Day 2

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What a day!!!  No pics because I’m on a different computer and it doesn’t have a card reader.  The weather today was perfect for doing roofing, which was what a team of six of us did all day.  It’s back-breaking work, especially tearing off the old shingles and tar paper.  Of course it’s hotter up there, too.  We had to take breaks and drink a bottle of water or Gatorade every forty-five minutes to an hour or we’d have become dehydrated.  All of us got nails in our shoes but fortunately none broke the skin.  And of course you lather on the sunscreen and discover later what inch of skin you missed.  I need to remember to take sunscreen for your lips along next time!  We got most of the shingles off and laid new tar paper in the back.  There are some parts of the roof which need to have new plywood put on, so I guess we’ll do that tomorrow. 

 

Here are some interesting facts about Hurricane Katrina:  It affected the Bahamas, Glorida, Cuba, Louisiana, Mississippi, and Alabama.  It hit the coasts of Mississippi, Alabama, and Louisiana on August 29, 2005 as a Category 5 hurricane with 155+ mph sustained winds for the first six hours and 130+ mph sustained winds for the next six hours with higher gusts.  A 20-30 foot storm surge went inland six miles in some areas (hard to believe the one in Myanmar went 25 miles inland), and 90% of the structures within one-half mile of the coastland were destroyed.  There were 250 tornados documented by the National Weather Service in Katrina’s eye-wall as it crossed the Mississippi coast.  More than 1,300 people were killed (but none in D’Iberville). 

 

The D’Iberville Volunteers Foundation is run by two volunteers, “Dr. Ed” and “Miss Irene”, who have poured their lives into rebuilding this town.  Their job is almost done, and the camp will be closing probably in a month.  There’s going to be a celebration in June with a lot of workers returning from all parts of the U.S.  There’s a woman here who’s name is Ella (can’t remember her last name).  She’s been here for over a year, I think, and she’s done a documentary on the work here in D’Iberville.  The “world premiere” will be shown at the reunion.  I believe she’s in talks with some syndicates and hopefully we’ll see it on cable in the future.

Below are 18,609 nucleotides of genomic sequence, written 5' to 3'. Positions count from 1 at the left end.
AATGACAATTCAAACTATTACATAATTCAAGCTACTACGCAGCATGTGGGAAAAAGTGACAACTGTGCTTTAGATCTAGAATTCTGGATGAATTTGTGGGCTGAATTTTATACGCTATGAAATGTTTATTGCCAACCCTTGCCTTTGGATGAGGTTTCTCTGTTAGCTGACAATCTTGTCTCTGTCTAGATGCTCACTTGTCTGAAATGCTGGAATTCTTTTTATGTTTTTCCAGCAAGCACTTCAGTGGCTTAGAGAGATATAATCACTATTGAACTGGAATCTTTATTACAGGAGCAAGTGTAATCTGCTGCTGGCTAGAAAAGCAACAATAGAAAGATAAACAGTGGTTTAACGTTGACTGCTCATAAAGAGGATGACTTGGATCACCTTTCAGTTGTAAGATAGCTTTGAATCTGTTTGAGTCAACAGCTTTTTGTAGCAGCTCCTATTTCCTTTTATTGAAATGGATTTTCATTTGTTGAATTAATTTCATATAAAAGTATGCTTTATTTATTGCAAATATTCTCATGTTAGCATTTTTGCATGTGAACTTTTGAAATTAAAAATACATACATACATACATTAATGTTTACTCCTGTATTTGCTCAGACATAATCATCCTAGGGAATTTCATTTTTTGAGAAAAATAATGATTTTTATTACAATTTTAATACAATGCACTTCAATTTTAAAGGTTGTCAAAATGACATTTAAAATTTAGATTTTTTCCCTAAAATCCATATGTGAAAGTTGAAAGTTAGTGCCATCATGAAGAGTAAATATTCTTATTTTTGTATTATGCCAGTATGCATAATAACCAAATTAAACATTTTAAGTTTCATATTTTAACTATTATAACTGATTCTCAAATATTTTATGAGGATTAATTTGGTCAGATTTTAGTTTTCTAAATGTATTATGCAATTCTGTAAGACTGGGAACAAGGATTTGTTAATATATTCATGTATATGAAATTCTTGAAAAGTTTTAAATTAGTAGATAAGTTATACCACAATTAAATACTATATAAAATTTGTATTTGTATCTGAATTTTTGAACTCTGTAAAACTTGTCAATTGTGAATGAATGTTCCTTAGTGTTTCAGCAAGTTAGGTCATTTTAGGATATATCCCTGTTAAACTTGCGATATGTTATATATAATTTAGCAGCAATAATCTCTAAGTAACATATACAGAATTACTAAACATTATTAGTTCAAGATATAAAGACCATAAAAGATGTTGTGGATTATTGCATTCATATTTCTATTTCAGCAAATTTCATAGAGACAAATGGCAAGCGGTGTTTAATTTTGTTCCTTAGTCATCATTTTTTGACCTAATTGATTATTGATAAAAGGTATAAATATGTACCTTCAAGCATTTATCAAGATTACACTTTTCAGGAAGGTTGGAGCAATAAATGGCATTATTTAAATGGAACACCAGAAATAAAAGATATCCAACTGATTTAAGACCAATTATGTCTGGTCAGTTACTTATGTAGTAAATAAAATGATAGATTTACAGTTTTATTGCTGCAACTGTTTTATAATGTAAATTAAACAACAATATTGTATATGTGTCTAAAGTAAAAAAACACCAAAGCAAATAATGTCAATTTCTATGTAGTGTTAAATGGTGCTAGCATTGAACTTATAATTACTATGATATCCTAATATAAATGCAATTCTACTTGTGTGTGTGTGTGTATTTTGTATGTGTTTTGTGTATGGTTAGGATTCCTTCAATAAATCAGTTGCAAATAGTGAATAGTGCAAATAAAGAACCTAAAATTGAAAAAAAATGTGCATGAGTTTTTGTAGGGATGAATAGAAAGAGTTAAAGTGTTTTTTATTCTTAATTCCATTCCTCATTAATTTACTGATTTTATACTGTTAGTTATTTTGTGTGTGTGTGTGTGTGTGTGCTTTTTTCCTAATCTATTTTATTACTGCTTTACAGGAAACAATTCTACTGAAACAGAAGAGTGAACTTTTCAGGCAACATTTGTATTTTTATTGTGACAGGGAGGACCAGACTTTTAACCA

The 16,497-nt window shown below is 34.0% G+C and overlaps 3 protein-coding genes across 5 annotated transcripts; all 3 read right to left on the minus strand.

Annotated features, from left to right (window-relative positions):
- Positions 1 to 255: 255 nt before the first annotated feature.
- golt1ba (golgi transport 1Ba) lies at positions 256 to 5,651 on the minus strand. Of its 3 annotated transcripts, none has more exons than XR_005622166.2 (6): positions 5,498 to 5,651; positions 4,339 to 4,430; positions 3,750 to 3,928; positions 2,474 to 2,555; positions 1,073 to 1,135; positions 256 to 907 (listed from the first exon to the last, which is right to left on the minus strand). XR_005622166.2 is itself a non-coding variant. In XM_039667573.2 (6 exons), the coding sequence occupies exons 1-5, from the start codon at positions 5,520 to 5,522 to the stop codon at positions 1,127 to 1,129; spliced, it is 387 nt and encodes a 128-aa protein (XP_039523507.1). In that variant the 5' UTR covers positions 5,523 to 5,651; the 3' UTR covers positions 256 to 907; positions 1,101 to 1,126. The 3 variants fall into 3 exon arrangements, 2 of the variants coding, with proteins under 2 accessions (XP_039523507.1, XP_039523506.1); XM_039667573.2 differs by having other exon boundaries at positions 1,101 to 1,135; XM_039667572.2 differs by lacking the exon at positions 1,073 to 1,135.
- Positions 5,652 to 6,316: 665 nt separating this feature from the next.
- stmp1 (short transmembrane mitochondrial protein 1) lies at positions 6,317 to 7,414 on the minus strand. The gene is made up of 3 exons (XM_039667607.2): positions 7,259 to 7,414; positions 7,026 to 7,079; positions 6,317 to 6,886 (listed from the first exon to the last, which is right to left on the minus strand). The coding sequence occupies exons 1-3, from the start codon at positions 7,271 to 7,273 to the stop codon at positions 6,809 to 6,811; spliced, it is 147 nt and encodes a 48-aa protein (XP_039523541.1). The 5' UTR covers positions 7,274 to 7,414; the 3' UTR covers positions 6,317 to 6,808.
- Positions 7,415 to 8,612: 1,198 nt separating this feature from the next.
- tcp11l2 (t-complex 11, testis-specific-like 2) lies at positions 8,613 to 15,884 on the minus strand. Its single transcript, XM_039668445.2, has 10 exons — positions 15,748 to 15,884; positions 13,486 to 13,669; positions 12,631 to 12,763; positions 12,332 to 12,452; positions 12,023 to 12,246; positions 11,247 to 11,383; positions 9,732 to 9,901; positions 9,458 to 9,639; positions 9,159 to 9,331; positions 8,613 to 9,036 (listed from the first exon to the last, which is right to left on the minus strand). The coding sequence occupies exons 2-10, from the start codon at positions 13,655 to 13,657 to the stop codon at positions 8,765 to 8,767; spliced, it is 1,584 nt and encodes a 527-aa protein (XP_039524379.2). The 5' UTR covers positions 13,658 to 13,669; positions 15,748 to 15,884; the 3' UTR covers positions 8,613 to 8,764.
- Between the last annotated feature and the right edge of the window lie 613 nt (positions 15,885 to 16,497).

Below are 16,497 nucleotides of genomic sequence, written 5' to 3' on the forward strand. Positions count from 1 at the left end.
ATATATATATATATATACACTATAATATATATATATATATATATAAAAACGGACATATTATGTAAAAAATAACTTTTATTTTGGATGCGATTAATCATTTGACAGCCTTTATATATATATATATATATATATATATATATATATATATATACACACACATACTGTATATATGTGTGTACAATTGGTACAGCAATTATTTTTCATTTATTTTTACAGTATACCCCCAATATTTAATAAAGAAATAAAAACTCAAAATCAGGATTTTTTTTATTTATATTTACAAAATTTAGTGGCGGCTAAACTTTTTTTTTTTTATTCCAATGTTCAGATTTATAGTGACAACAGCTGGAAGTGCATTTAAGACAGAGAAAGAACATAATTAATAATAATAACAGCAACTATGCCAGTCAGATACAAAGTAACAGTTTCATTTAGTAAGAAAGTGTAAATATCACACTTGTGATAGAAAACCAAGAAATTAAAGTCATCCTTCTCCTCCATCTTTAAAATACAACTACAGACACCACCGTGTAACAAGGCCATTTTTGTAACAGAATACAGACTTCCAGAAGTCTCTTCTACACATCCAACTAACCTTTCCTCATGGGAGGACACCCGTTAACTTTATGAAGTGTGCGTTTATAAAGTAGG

As of May 1 the DVF has completed 950+ homes and still has 62+ in progress.  New homes constructed and/or in progress are 39.  There are 7,025 registered volunteers who have come from more than 445 faith-based rganizations, 40 academic institutions, three Habitat-for-Humanity chapters, and 20 primary and 30 secondary support groups.  DVF’s volunteers have come from the U.S. and seven foreign countries, including Canada and Mexico.  More than 80-long term volunteer leaders have served with the Foundation during the past 2.75 years. 

 

I’m going to sign off soon and go to bed.  I’m incredibly tired, but it’s a good kind of tired, although my body is reminding me exactly how young I’m not :)  We found out after dinner tonight about the quake in China.  They said a smaller magnitude quake hit that region in 1976 and killed a quarter of a million people, so I’m sure the death toll is going to rise.   And there is going to be an increase in these natural disasters (though it has nothing to do with global warming).

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